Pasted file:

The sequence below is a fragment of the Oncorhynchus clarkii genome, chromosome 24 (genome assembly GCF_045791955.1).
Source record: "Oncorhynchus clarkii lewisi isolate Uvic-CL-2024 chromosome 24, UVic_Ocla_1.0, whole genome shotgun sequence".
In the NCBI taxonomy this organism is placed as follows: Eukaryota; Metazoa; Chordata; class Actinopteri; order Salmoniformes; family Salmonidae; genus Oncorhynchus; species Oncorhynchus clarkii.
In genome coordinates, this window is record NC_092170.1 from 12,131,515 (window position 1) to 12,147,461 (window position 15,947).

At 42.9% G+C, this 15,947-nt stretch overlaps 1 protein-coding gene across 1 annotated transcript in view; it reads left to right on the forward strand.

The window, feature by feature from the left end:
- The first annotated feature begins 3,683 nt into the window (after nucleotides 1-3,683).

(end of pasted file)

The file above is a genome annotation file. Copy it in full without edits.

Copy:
The sequence below is a fragment of the Oncorhynchus clarkii genome, chromosome 24 (genome assembly GCF_045791955.1).
Source record: "Oncorhynchus clarkii lewisi isolate Uvic-CL-2024 chromosome 24, UVic_Ocla_1.0, whole genome shotgun sequence".
In the NCBI taxonomy this organism is placed as follows: Eukaryota; Metazoa; Chordata; class Actinopteri; order Salmoniformes; family Salmonidae; genus Oncorhynchus; species Oncorhynchus clarkii.
In genome coordinates, this window is record NC_092170.1 from 12,131,515 (window position 1) to 12,147,461 (window position 15,947).

At 42.9% G+C, this 15,947-nt stretch overlaps 1 protein-coding gene across 1 annotated transcript in view; it reads left to right on the forward strand.

The window, feature by feature from the left end:
- The first annotated feature begins 3,683 nt into the window (after nucleotides 1-3,683).